The lure of easy credit is so pervasive that many people take advantage of the multitude of credit cards, personal loans, and other financing option until they find themselves mired in debt. Once you get in debt it can be very challenging to get out of it. Here are some key tips that can help you to manage your debt.
Understanding Your Current Spending and Saving Habits
How much debt you accumulate and how financially able you are to pay it off can be difficult to visualize. Create a budget that can help you to understand how much money you are currently pulling in, net of taxes, and both your fixed and variable costs. Keeping this information in a spreadsheet and updating your budget regularly can provide you with a clear picture of the remaining money that you have available to save for your future or to repay your existing debt levels. A budget is a great tool to assist you with understanding your current financial position and can help to highlight areas where you are spending too much money.
Changing Your Lifestyle
Ultimately, people who are in debt will have, at one point of their lives, spent more money than they earned. A budget is a great tool for highlighting how much money you have to spend without getting yourself further into debt. Ultimately though, understanding the problem and working on eliminating it are two separate things. If you are in debt and find yourself unable to make your debt payments, one of the keys should be reexamining and potentially changing your lifestyle, either by finding new ways to earn additional income or to reduce your expenses.
Sometimes subtle lifestyle changes can make a big difference such as cooking your own meals instead of buying processed foods, decreasing your discretionary expenses, and using public transportation. For more serious shortfalls, you may want to consider downsizing your living space or getting a roommate to share your space. Use your savings from your expense reductions to accelerate the repayment of
Deciding Which Debt to Pay Off First
It is a good exercise to lay out your debt and to detail out the repayment terms, interest rate, and any other restrictions caused by your debt (guarantees or liens). From here, you can rate your debt so that you can decide which debt is the best to pay off first.
Generally speaking, it is best to repay debt that has higher interest rates associated with it first. By doing so, you can reduce the total interest that you pay over the life of your loan and will ultimately repay your debt faster. This strategy of repaying loans with higher interest rates first is sometimes known as a debt avalanche, as the repayment of your debt will accelerate faster and faster as your regular interest payment diminishes. If you don’t understand the terms of your debt, visit a local financial planner in Sydney and ask them to explain the terms to you.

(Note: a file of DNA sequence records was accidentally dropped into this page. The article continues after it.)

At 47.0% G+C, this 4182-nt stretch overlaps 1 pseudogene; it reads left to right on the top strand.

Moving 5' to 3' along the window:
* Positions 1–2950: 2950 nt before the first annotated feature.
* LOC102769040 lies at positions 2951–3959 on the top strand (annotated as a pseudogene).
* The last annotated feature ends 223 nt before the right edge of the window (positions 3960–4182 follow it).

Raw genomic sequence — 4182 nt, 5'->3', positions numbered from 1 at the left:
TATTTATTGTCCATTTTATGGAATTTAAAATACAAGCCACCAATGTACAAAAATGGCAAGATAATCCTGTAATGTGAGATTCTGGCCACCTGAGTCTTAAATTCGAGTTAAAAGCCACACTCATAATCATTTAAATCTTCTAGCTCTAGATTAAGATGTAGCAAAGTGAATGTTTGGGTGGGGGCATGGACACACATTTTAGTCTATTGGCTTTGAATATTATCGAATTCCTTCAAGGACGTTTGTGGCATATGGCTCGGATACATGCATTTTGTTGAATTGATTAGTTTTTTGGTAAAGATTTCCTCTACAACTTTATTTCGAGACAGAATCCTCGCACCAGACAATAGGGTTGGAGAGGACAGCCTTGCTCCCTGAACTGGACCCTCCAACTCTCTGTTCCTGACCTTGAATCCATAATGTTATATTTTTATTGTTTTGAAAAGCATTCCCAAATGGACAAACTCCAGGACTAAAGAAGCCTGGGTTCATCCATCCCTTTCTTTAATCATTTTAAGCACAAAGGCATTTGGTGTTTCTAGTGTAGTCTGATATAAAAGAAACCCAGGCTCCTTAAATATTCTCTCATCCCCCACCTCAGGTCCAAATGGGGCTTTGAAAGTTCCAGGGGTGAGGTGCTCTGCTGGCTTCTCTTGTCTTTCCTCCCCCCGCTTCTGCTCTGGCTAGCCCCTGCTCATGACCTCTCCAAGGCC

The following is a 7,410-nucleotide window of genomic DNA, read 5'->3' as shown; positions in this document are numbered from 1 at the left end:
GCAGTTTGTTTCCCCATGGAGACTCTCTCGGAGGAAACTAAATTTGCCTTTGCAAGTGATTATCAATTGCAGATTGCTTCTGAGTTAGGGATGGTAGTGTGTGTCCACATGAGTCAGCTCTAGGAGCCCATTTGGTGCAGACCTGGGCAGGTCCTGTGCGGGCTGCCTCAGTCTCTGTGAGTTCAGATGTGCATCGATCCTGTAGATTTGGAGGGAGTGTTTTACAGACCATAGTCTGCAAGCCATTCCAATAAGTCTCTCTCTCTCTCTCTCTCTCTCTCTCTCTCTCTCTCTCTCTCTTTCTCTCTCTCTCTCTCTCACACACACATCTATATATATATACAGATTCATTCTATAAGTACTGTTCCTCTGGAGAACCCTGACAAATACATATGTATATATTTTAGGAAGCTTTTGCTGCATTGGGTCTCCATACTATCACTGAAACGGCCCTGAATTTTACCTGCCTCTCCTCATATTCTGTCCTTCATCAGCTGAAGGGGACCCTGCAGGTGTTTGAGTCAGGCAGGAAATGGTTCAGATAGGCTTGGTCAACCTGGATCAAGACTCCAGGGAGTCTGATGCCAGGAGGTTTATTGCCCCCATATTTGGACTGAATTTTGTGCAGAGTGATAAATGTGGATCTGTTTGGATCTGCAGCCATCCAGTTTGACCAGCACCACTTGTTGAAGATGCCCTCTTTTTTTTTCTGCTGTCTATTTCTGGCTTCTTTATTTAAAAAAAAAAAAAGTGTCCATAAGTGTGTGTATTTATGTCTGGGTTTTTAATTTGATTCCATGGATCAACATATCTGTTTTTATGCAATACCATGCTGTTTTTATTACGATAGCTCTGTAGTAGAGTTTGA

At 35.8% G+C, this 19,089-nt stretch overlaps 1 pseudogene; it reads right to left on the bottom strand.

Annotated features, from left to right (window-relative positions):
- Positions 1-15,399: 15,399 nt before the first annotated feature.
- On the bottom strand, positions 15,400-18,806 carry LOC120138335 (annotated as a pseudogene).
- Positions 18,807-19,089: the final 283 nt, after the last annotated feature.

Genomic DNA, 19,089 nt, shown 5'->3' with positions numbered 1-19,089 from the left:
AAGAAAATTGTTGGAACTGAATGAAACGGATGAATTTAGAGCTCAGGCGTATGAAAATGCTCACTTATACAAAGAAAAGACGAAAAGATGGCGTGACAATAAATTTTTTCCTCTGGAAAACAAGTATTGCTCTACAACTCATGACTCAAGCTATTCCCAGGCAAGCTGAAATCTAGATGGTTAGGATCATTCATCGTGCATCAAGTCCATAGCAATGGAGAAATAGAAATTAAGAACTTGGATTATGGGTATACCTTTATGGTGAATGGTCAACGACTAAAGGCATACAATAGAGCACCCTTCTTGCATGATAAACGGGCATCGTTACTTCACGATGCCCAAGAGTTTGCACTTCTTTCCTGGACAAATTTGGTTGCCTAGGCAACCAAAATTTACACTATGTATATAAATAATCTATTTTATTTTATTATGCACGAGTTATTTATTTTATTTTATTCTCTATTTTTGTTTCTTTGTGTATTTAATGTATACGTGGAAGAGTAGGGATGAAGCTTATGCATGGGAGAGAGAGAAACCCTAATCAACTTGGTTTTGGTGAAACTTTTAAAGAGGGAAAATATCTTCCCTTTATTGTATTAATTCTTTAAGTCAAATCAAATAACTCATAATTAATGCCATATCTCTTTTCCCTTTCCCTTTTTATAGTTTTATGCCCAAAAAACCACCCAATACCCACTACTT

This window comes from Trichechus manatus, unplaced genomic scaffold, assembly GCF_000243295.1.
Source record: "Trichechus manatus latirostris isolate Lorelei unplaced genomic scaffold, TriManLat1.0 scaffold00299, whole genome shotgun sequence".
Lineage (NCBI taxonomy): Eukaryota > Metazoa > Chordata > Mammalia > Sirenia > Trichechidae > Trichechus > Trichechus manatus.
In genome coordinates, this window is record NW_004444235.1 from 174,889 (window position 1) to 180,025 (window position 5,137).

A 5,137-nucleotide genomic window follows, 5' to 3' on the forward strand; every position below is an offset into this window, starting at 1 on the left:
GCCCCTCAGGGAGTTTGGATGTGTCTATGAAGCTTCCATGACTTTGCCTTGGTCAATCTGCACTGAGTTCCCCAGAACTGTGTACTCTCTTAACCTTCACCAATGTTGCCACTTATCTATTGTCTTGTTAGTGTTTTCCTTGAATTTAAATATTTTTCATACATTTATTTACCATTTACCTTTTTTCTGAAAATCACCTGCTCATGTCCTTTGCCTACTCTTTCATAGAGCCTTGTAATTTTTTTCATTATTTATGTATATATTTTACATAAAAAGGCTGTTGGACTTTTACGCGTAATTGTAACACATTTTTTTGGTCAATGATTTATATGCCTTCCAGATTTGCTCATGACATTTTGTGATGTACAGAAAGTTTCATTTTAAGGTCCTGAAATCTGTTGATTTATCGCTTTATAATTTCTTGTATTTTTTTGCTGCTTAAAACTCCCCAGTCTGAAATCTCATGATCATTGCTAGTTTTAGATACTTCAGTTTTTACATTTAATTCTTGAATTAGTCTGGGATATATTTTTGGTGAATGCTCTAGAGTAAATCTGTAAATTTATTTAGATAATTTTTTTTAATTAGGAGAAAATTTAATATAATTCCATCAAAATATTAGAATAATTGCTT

One of the challenges with the debt avalanche strategy for repaying your debt is the lack of progress that many people experience, at least initially. While the total debt that you have will decrease in the fastest rate using this strategy, the monthly payment amount that you have will not go down quickly using this methodology. As such, some people prefer the psychological benefit associated with the debt snowball method of debt repayment which has your individual loans disappear one by one as you repay your debt. Under this strategy, borrowers will pay off the loans with small balances first before moving onto the next outstanding debt balance. As debt is repaid, your monthly payments will decrease significantly. While the debt snowball strategy is less logical than the debt avalanche strategy, it provides a psychological benefit that lets a borrower feel progress towards repaying debt that may keep them committed to their debt repayment when they might otherwise lose interest in doing so.
Questioning Debt Consolidation
One option that many people take advantage of is debt consolidation. When you consolidate your debt, you restructure your existing debt under a new loan with a new interest rate and repayment terms. If the current interest rate being offered is lower than the rate you currently pay on your debt, it makes sense to consolidate your debt. However, if you are extending the length of time your debt is outstanding, even if your new debt has a lower interest rate, you may end up paying more for your debt over the length of your loan. While this may not be a bad thing if you are currently financially pressed but are not likely to be in the future, you should question the premise to consolidating your debt rather than seeing it as a catch-all solution for your financial woes.
Ultimately, getting yourself out of debt involves understanding your finances and debt, then making changes in your lifestyle to improve your ability to repay you debt. Once this I done, you should develop a strategy regarding how you will tackle your debt repayment, either through consolidating it or by paying off the debt with the highest interest rates associated with them or with the lowest outstanding debt balance.